Such types of therapy are associated with adverse events whose profile differs from the toxicity of classical chemotherapy. This poses a new challenge for both patients and medical staff providing care for oncology patients.

The group of adverse events of molecularly targeted therapy, like immunotherapy, includes a large proportion of dermatological complications that occur more frequently compared to chemotherapy and significantly reduce patients’ quality of life [3]. If left untreated, or treated ineffectively, they can lead to the need for dose modification or complete cessation of treatment. The most common skin toxicities include exanthema, xerosis, mucositis, inflammatory skin lesions, pigmentary disorders, hand-foot syndrome, and changes in body hair (alopecia, hirsutism, trichomegaly) or nail apparatus (paronychia, onycholysis, pyogenic granuloma) [4, 5]. Adverse events vary in profile depending on the drug used and have different pathogenesis. Complications that are easily diagnosable, such as hair loss and exanthema, receive considerable attention in clinical trials. The incidence of less visible but equally persistent lesions, such as xerosis, is still underestimated. In clinical trials involving patients treated with EGFR inhibitors, the reported incidence of xerosis ranges from 10% to 33%. The retrospective analysis, in which patients treated with EGFR inhibitors for more than six months underwent a dermatological examination, revealed that the incidence of the above-mentioned complication was 100% [6–8]. In a survey of 379 patients who were cured of their cancer, up to 63% indicated xerosis as the most negative dermatological adverse event [9]. This study aims to provide insight into xerosis as a common dermatological problem faced by oncology patients and present its suggested pathogenesis, prevention of occurrence, and treatment.

Xerosis definition and CTCAE grading

Xerosis is a condition that affects patients not only in the course of other diseases, such as atopic dermatitis but is also a clinical problem on its own [10]. It mainly affects the elderly, which is related to the fact that the activity of sweat and sebaceous glands is reduced with age. Lesions are most commonly seen on the anterolateral lower legs but also on the back, abdomen, and shoulders [11].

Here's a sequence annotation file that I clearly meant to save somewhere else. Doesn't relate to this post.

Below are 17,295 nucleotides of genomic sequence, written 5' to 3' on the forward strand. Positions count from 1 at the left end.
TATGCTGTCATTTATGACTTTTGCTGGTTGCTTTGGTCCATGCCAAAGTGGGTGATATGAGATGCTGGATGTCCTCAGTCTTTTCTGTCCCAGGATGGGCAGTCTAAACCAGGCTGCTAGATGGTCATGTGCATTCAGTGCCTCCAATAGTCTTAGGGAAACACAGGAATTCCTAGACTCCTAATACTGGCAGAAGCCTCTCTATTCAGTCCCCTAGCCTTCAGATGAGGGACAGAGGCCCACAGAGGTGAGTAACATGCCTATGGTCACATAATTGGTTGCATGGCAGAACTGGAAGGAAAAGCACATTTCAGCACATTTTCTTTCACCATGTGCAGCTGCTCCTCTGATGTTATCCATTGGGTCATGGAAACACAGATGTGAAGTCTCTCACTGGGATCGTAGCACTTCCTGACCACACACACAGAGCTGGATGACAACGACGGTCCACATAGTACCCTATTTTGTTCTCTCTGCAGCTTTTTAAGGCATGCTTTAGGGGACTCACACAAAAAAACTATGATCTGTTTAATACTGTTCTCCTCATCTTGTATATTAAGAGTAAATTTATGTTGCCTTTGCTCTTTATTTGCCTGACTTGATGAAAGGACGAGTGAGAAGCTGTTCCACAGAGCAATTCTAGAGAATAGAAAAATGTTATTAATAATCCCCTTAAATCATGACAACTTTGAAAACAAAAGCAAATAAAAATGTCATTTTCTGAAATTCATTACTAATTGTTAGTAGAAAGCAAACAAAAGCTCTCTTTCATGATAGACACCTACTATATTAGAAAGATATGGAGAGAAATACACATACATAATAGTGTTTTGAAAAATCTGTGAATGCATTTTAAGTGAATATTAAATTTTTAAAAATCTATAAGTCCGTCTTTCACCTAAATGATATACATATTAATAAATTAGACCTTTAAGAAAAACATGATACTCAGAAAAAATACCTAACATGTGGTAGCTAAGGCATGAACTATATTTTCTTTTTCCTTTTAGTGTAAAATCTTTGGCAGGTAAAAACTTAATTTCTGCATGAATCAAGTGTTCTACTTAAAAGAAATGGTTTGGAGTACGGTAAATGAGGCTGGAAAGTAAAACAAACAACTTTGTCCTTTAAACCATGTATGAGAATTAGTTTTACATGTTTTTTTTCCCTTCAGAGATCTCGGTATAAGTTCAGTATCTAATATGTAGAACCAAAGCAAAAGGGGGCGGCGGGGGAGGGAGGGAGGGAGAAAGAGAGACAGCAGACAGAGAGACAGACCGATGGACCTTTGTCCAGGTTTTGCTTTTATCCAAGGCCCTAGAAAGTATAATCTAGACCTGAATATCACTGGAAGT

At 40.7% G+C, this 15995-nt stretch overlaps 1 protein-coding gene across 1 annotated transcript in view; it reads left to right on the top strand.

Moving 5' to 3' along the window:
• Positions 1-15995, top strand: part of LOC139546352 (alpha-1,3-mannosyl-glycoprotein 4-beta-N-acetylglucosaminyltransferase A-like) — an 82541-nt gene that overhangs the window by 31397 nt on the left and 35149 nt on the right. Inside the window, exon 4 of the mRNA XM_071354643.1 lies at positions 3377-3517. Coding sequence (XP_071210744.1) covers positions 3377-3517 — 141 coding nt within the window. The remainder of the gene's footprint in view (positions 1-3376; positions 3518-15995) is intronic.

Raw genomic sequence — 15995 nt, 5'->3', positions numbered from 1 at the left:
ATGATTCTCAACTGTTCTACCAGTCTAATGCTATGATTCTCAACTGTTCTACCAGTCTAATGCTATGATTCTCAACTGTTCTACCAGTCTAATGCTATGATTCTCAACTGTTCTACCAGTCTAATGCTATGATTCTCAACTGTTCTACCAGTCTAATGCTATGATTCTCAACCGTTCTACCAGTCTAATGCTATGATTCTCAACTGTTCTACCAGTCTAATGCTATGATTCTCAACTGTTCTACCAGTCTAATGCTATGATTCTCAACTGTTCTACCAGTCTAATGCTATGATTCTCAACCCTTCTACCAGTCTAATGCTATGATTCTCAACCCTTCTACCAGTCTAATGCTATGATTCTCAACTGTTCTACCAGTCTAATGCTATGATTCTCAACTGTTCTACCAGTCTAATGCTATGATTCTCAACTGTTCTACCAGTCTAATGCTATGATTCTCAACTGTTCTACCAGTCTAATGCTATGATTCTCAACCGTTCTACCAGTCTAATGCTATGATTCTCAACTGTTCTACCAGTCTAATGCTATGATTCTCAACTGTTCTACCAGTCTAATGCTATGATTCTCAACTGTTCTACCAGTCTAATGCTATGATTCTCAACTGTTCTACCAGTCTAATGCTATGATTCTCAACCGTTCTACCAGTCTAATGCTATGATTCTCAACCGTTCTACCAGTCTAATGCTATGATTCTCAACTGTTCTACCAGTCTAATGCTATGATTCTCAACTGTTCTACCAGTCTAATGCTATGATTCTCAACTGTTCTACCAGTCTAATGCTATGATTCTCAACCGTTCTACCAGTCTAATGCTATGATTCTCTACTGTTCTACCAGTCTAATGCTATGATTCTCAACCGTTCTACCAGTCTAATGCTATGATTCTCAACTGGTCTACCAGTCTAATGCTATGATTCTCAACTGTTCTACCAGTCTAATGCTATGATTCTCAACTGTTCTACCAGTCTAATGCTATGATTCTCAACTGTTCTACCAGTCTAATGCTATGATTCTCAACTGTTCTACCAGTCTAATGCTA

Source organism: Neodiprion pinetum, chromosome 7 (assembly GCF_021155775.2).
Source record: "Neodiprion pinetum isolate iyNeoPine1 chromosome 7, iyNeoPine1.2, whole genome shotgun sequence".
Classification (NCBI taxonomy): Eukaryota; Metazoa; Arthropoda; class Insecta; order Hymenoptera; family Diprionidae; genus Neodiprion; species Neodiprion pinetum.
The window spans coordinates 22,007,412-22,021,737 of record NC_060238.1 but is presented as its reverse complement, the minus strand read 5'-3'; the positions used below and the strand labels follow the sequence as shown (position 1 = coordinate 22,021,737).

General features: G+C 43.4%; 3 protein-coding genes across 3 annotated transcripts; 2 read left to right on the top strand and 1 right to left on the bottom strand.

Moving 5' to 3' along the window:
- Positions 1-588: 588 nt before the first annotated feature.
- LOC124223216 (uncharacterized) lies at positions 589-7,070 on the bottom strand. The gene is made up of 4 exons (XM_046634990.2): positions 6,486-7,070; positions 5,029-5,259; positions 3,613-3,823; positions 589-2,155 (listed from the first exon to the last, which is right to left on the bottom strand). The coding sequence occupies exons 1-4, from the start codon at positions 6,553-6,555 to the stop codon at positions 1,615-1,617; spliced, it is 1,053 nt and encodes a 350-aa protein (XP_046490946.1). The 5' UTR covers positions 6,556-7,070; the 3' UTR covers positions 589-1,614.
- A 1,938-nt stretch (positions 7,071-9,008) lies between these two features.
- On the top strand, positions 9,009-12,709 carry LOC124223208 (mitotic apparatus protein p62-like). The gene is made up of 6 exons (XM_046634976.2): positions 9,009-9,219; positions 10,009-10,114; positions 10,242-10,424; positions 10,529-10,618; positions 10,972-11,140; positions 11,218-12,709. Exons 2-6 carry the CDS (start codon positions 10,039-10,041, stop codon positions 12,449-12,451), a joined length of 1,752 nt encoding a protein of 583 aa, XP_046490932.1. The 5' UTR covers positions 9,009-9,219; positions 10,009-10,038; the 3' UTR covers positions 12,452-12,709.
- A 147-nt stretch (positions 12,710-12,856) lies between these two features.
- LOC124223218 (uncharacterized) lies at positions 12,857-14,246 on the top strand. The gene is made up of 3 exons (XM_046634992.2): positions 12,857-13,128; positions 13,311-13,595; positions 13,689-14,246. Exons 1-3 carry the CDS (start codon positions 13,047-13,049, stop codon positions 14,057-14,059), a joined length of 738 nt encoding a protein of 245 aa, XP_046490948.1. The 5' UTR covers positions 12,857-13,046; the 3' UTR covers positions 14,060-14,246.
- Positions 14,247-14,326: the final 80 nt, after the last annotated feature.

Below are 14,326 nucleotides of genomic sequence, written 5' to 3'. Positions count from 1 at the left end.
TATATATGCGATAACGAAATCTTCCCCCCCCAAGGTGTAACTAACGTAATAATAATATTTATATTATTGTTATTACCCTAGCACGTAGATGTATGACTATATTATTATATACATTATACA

Xerosis is primarily associated with water loss from the stratum corneum. Depending on the severity of the lesions, they may take the form of a reticular pattern accompanied by an uneven distribution of pigment, scales, and cracking of the skin, which frequently leads to fissures and bleeding, thereby weakening the skin barrier and facilitating penetration by pathogens and allergens [10, 11]. Dryness is often accompanied by pruritus, causing patients to scratch, which exacerbates the condition and may lead secondarily to excoriation, asteatotic eczema, or lichen simplex chronicus. Factors such as cold or dry air and inadequate skin care also contribute to exacerbations [11].

The CTCAE (Common Terminology Criteria for Adverse Events Version 5.0) grading plays an important role in the assessment of complications of anticancer therapy. Depending on the severity of the adverse event, it is graded from 1 to 5 according to specific criteria. Among other things, xerosis, eczema, or pruritus can be assessed according to these criteria (Tab. 1).

Table 1. The severity of xerosis, eczema, and pruritus according to the CTCAE v5 scale

CTCAE
term

Definition

Grade 1

Grade 2

Grade 3

Grade 4

Grade 5

Xerosis

A condition characterized by flaky and dull skin; generally, without pore problems, skin texture resembles a thin sheet of paper

Coverage < 10% of BSA and non-associated erythema or pruritus

Coverage of 1030% of BSA and association with erythema or pruritus; limited significant ADLs

Coverage > 30% of BSA and association with pruritus; limited self-performance of ADLs

Eczema

A condition characterized by itchy skin, redness, inflammation, scabs, thick, flaky skin, and/or blister formation